Director Wes Craven is known as a pioneer in the slasher sub-genre. His works, such as the film in question and Scream (1996), employ his signature mix of horror with both dark comedy and satire; works that reinvented, killed, and eventually saved the sub-genre as a whole.
But of his works, none are more iconic (and long-lived) than A Nightmare on Elm Street (1984).
The film’s main group of children are played by Heather Langenkamp (Just the Ten of Us), Nick Corri, Amanda Wyss, and a young Johnny Depp (Edward Scissorhands) in his first theatrical role ever. Alongside the children are John Saxon (Enter the Dragon) and Ronee Blakley as Nancy’s parents and Robert Englund (The Phantom of the Opera) as the ever-iconic Freddy Krueger.
After she and her friends each experience violent dreams depicting their apparent deaths at the hands of a clawed figure, Nancy Thompson (Langenkamp) soon learns that dreams can become a reality when the disfigured dream demon known as Freddy Krueger (Englund) hunts them down one-by-one in their dreams, which kills them in real life. Now, she and her boyfriend Glen (Depp) must find the truth about the midnight mangler and why he’s after them.
REVIEW & ANALYSIS
SPOILER WARNING STARTING HERE! GO WATCH THE FILM, THEN COME BACK! OTHERWISE, SKIP DOWN OVER TO THE CONCLUSION.
A Nightmare on Elm Street re-imagined the slasher sub-genre. Craven’s inspired premise, the characters of Freddy and Nancy, and the well-grounded established rules and sheer creativity of the how he kills allowed the film to standout amidst the formulaic slashers of the time; slashers that tried to recapture the lightning-in-the-bottle that was John Carpenter’s Halloween (1978) but fell short.
While still employing many of the elements that Halloween established, A Nightmare on Elm Street wasn’t afraid to push boundaries and take risks and change up a lot of the elements that the likes of Friday the 13th (1980) took to gospel – which subverted expectations while still proving to be effective.
Take the character of Freddy for example. Unlike Michael Myers or Jason Voorhees, Krueger is as wacky as they come – garrulous in his own twisted way. He has a certain dark charisma that doesn’t require him to be a silent stalker to be frightening and yet, when his reputation on Elm St. precedes him, it’s believably haunting.
His supernatural existence allowed the film to enact kills more creative than a kitchen knife through the heart or a machete to the face. Every kill in this movie, despite not being that many, are some of the most iconic and memorable in any horror movie before or after – from Tina getting dragged up onto her ceiling by an invisible Freddy to Glen being sucked into his bed before erupting into a geyser of blood.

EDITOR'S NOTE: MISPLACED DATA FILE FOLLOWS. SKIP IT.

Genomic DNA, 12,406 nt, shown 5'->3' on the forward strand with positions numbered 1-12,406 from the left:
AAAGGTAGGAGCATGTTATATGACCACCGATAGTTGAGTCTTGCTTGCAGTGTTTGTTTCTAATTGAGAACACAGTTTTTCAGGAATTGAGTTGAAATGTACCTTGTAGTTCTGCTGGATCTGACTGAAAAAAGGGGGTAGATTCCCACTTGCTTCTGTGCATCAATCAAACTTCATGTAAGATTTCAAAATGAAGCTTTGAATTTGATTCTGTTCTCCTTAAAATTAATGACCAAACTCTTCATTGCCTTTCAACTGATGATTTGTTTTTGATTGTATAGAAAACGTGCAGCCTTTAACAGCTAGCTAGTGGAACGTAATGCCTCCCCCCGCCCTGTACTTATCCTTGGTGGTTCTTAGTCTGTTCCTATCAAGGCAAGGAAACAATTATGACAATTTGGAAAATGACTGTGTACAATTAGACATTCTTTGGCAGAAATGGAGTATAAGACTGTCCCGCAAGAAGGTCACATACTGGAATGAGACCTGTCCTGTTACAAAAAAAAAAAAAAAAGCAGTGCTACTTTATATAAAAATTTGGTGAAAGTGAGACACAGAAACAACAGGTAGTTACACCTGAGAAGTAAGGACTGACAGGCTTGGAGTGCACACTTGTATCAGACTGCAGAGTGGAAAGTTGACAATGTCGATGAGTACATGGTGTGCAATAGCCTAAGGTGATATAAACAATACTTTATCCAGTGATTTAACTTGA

On that same note, Nancy subverts the traits you’d expect from the role of Final Girl as established by the film predecessors. While the role of Final Girl in slashers was initially created to overturn the concept of ‘the damsel in distress’, the trope became a predictable part of the sub-genre. But whereas other Final Girls are forced to take up the gauntlet only after they’re left with no other choice as the sole survivors and fight back against the villain, Nancy serves as an active protagonist that, from the very beginning, is shown to already possess that drive – working to protect her friends and find out the mystery about Freddy from the very beginning. As Nancy’s mother puts it, “You face things. That’s your nature. That’s your gift (…)”
The film also puts its primary theme of ‘dreams’ to good use, despite it being a little heavy-handed in its presentation of it while still missing the mark in most cases. Common nightmare elements like being unable to run fast, ever-changing environments, Freddy being able to disappear and reappear at will, and things constantly changing form are used to establish a kind of surreal horror. It’s fear that’s incomprehensible, illogical, disjointed, and bizarre and unsettling while also embracing slight elements of body horror and psychological horror.
A Nightmare on Elm Street plays into that concept of the waking and the dreaming creatively by means of seamless transitions between the two – so much so that the audience is ever-ensure whether the characters are walking into a nightmare up until it actually happens.
A Nightmare on Elm Street is as creative as it is iconic – successfully serving up inspired kills, memorable characters, and decent scares that live up to its legacy. While its special effects are undoubtedly dated, the film continues to be relevant and entertaining to this day. Nancy continues to be my favorite Final Girl and Freddy my favorite slasher killer.